In observance of Black History Month, I pulled together a list of some notable and influential writers, poets and artists published by HMH’s predecessor companies, Harcourt, Brace & Company and Houghton Mifflin, during the Harlem Renaissance.
Harcourt, Brace & Company was founded in 1919 and immediately began publishing new styles of books filled with fresh ideas that celebrated all people. Alfred Harcourt later explained that one of the reasons he and Donald Brace founded Harcourt, Brace & Company was because at his previous employer, Holt & Company, “I saw I was not going to be able to publish books dealing with the new ideas with which the world was seething.” Among those new ideas was publishing the work of African American authors.
In the years just after World War I, poets, playwrights, novelists, and writers of all types flocked to New York City’s Harlem along with musicians, painters and other artists – a movement that would later be called The Harlem Renaissance. In his book titled, The Harlem Renaissance in Black and White, Cornell University Professor George Hutchinson discusses the state of publishing during this time, noting, “While the Bonis, Liveright and Knopf published the most famous books of the Harlem Renaissance, no firm was more closely and diversely related to the movement than Harcourt, Brace which published African American literature from its very beginning.”
Claude McKay was a Jamaican-American writer and poet and a key figure in the Harlem Renaissance. He was born in Jamaica, travelled Europe, and then arrived in New York City just before World War I. His book Harlem Shadows was published by Harcourt, Brace in 1922. As you can see from the photo of the dust jacket, Harlem Shadows was book number 234 published by the firm. However, it was not the first book by an African American to be published by Harcourt, Brace.
W. E. B. DuBois, whom Alfred Harcourt had published while he was at Holt & Company, moved with Harcourt to the new firm to publish his 1920 novel Darkwater: Voices from within the Veil. The book, the first one from an African American author published by Harcourt, Brace, embodies the modernist ideas of the time by combining essays, poems and spirituals into an autobiographical story of black lives.
James Wheldon Johnson
James Wheldon Johnson was a well-established poet, teacher and leader in the National Association for the Advancement of Colored People (NAACP). He was well-respected among Harlem Renaissance writers, a sort of elder statesmen for the artists of the time. Although he published his books of poetry with other publishers, he edited the 1925 anthology The Book of American Negro Poetry, which was not only a hit trade book, but also a top seller for many years for the Harcourt college department.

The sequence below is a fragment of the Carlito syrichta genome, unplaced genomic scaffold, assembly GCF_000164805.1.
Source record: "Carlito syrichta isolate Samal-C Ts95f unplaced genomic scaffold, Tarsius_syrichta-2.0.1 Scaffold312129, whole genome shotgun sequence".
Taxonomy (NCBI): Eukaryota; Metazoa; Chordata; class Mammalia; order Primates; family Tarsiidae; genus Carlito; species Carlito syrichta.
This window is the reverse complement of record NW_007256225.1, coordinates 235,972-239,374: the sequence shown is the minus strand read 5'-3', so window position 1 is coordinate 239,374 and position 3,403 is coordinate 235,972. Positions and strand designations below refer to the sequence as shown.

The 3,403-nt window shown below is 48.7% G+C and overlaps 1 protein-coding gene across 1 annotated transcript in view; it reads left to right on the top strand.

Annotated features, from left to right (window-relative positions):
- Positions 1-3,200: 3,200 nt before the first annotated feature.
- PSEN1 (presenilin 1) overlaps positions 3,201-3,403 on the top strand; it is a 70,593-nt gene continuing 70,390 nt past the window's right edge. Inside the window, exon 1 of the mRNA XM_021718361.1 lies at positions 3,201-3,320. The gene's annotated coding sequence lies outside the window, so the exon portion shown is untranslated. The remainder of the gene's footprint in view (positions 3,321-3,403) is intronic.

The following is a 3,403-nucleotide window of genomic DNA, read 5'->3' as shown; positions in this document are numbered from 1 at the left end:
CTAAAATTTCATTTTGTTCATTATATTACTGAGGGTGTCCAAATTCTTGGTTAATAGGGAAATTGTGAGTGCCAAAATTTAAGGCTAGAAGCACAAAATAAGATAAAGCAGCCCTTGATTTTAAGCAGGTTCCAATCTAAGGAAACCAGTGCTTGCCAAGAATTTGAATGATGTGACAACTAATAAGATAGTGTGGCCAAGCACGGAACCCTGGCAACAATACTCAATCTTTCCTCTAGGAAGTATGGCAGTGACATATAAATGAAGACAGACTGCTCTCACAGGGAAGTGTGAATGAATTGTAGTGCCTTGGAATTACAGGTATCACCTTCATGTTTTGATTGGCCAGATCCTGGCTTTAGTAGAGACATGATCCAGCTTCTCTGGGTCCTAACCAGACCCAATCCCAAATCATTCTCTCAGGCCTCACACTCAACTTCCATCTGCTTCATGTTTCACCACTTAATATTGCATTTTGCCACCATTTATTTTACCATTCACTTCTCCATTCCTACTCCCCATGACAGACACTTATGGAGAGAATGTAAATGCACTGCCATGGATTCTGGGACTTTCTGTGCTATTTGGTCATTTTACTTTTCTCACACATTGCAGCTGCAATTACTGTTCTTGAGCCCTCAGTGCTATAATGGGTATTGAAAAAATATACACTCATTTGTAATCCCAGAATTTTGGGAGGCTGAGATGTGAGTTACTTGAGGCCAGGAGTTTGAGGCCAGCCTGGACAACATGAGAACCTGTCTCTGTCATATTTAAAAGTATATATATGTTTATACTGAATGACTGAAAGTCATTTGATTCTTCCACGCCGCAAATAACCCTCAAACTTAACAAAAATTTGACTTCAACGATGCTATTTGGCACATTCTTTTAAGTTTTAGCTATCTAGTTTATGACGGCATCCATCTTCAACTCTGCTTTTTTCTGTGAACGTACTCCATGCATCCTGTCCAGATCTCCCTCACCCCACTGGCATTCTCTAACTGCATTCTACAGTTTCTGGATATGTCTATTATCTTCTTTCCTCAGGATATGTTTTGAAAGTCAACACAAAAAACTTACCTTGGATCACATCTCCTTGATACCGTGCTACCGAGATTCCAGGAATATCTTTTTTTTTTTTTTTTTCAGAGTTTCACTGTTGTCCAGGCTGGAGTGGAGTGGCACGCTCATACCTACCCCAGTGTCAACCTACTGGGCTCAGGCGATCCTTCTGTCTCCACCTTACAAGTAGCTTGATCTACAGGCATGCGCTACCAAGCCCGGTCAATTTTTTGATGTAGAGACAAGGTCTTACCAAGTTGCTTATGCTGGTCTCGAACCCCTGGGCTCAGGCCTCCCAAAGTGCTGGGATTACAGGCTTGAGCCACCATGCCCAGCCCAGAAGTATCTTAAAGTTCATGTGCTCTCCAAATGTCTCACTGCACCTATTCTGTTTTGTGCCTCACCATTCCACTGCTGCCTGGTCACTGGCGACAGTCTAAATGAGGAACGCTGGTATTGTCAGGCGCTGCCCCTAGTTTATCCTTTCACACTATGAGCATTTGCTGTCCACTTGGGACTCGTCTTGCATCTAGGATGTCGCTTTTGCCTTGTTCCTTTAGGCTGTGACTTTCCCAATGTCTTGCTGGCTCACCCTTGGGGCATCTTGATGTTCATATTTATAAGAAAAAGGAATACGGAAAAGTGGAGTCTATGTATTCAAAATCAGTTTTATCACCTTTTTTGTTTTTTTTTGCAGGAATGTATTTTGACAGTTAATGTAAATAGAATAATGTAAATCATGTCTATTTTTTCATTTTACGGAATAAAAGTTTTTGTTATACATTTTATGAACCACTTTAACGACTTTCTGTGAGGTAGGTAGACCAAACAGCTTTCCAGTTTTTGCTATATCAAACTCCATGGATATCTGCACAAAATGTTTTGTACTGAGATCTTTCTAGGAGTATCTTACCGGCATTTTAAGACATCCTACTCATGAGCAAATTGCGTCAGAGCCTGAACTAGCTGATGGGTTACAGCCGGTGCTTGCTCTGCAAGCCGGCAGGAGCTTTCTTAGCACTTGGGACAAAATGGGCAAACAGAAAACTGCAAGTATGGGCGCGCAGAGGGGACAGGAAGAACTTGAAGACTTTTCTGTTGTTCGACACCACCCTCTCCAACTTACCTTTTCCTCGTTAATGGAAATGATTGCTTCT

Weldon wrote the introduction to Sterling Brown’s 1932 poetry collection, Southern Road, where he names McKay and Brown, along with Jean Toomer, Countee Cullen and Langston Hughes, whom he called the “younger poets,” as the five best poets of the time.
Sterling Brown was the son of a school teacher and a Howard University theology professor. He went on to become a professor of literature himself, and was particularly interested in the American South and its culture, folklore and literature. He credited Robert Frost and fellow HMH poet Carl Sandburg for making him aware of “the extraordinary in ordinary life.” His poems emulate the rhythms of ballads, folksongs, jazz and blues.
Brown’s collection of poetry, Southern Road, was illustrated by another amazing Harlem Renaissance figure, E. Simms Campbell.
E. Simms Campbell
Campbell was the first African American cartoonist to be published in national magazines, and he was Esquire’s main illustrator from its first issue in 1933 until the early 1960s. His style was incredibly varied, as is evident from his Southern Road illustrations (left) compared to the work that he did for Esquire and The New Yorker.
In addition to his cartoons, Campbell also illustrated many advertisements. At the time, it was unusual to hire an African American artist to illustrate mostly white characters, and both Campbell and his publishers – while not exactly hiding it – kept his race something of a secret to avoid problems when distributing his work. While that approach ensured him great commissions and a wide readership, it may also be why he isn’t very well known today.
Finally, Campbell also illustrated the children’s book, Popo and Fifina, which was the first collaboration between Langston Hughes and Arna Bontemps. Bontemps was a poet, novelist, children’s book writer and essayist, and was one of several authors to be published by both Harcourt, Brace and Houghton Mifflin. He wrote 25 books and contributed to ten others about African Americans and the African American experience. In his 1945 Houghton Mifflin book, We Have Tomorrow, he arranged a collection of 12 biographies of African American pioneers in different fields. One of them was E. Simms Campbell.